I have an idea!

#41
I built a duplicate of your cartop carrier (4" thin walled PVC, 80" top segments ziplocked to my Jetta Sportwagon roof rack). However, I now realize you are a bigger stronger lad than me, as I struggled to get the bow positioned on the yoke for the final push upward (I'm a 5'10", 190 lb, 64 year old, reluctant to begin a weight lifting regime). A larger friend stopped by and helped me out this one time, so everything else is fine. Perhaps with practice, I could do it.

Do you have any tips on how you positioned the bow upon the yoke solo (not shown in your video)? A longer yoke that extends all the way back to the ground (a smaller incline) would no doubt help, but then I would have a much longer carrier to carry.
 
Thread starter #42
Let me say while I can still press the bow up onto the yoke, it is not easy and usually my Wife will not let me do it by myself. But with that said I always do the loading and unloading on a grassy area. I like to use the "Gudgeon" if that is the right term for the bracket that holds the rudder, to dig into the grass as I lift the bow or in the reverse. I set the stern in line with the back of the car and set the bow to be a foot or two forward of the bumper, at an angle. Then press the bow up and get under it, and then lay it over onto the yoke. Once in the yoke I move to the stern and wrestle with lifting it up and forward. I found going up is pretty easy once I have the stern at my waist. The yoke and tubing prevent the boat from skidding one side or the other! Coming off I have found using a hook to grab the "Gudgeon" is very helpful to pulling it off, as my car is tall and I am only about 5' 8 or 9".
 
#43
For those of us who sail (and cartop) solo, I'd be tempted to add a block (at the "x") and configure a small winch to an existing tow hitch. A light line (parachute cord) could be strung under the Sunfish, secured to the gudgeons (using a long 3/8" bolt and nut). Once it's winched more than halfway up, a nudge would get the Sunfish loaded on the PVC bunks. :cool: Watch for gusts of wind! :eek:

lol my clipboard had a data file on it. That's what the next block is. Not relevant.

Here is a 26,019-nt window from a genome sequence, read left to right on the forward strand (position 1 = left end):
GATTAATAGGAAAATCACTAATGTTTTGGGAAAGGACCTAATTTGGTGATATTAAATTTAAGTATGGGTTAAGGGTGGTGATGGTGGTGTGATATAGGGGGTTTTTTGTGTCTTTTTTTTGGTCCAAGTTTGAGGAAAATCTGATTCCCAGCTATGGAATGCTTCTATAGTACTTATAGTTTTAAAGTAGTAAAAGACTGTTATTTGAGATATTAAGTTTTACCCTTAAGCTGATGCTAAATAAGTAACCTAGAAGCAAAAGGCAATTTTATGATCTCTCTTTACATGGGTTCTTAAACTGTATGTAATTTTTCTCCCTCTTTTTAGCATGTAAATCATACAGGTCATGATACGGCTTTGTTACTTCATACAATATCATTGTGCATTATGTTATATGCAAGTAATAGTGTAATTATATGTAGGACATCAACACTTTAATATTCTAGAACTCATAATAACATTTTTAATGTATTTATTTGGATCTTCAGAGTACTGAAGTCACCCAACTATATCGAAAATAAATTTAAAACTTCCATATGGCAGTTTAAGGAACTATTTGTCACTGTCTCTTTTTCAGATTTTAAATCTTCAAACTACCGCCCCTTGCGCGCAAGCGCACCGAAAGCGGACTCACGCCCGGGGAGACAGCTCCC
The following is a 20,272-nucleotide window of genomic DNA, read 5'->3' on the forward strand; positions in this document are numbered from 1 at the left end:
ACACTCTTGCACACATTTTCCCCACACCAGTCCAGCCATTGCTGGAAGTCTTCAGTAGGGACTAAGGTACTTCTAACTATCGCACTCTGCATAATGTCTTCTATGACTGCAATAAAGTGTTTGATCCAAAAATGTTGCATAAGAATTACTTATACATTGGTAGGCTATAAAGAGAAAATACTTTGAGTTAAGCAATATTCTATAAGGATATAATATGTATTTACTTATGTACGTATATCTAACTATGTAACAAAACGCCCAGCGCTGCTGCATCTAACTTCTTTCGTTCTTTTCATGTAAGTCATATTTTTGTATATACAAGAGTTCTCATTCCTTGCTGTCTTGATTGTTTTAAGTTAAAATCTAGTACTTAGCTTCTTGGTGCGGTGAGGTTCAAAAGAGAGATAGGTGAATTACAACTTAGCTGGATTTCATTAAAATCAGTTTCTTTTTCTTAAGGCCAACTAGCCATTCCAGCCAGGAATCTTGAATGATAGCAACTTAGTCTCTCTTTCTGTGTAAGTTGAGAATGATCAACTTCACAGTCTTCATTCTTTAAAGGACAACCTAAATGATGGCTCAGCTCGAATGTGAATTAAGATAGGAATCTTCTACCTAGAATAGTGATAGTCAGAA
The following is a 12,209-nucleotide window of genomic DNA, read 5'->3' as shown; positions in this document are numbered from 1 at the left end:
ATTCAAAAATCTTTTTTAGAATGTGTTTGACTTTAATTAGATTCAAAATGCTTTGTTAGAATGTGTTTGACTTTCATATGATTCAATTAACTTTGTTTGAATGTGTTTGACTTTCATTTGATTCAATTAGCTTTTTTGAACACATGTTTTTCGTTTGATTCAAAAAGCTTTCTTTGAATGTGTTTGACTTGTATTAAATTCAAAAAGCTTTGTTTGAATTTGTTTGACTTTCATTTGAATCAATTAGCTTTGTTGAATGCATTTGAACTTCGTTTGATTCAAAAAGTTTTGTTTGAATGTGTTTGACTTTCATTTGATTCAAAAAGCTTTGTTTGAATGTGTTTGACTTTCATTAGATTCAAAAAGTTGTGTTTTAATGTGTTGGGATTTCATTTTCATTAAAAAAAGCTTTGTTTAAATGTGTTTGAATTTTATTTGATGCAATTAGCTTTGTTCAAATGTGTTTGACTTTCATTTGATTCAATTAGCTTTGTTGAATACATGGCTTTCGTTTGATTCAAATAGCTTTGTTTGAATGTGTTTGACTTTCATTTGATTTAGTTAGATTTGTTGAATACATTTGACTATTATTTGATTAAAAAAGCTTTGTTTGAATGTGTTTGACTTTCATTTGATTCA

Only ziplocks attach the PVC to the roof-rack; so not strong enough most likely so a winch would end up snapping/fracturing/breaking the assembly at your X. Perhaps attaching the mini-winch to a roof-rack crossbar (I have one on my Thule rack), but then you have the winch attaching/removing time involved and the crossbar could also be bent.
 

L&VW

Well-Known Member
#44
I like this idea, I have had the notion to have a line on the bow handle possibly to have assistance in pushing the boat forward and control of boat but with the bunks in place it seems to not be an issue like when I was doing it with only the luggage racks. My van is almost six foot tall and when I lift the front of the boat into the yoke, the boat is setting at a forty five degree angle. Witch is too much for the handle on the boat or the said pulley arrangement. I think if I then lifted the back of the boat over my head, then the Wife could use the pulley to move the boat forward or the line on the bow handle.
(I accomplished the following idea with a heavy load of galvanized steel mesh—successfully loading it up on my truck's rack). :cool:

OK...You've devised a wheel for the gudgeon. Tail Wheel | SailingForums.com

As none of us are getting younger, how about tying a two-foot bowline knot through the bow handle—making an effective "bridle", to put any bow handle stress in sheer? Lean the boat against the yoke, tie the other end 6-feet up a tree, and back the car up s-l-o-w-l-y. You'll need a "arresting line" at the gudgeon to keep the boat from skidding too far forward.

(In case anything goes wrong, be sure to put your wife at the wheel). ;)
 
#45
After loading/unloading several times in the boat ramp asphalt parking lot with your rig design, and a small caster dolly found placed where the stern touched down to protect the gudgeons, I found the process just too unwieldy for my physique (I tended to lose control at the angled lean position and the bow scraped my car's hatch). I also saw that my hull was getting gouged by the seams on the pvc yoke as well as by the injection molded nipples of the pvc. More power to you George, but I splurged and bought a RightOn trailer and Dynamic dolly combo.
 
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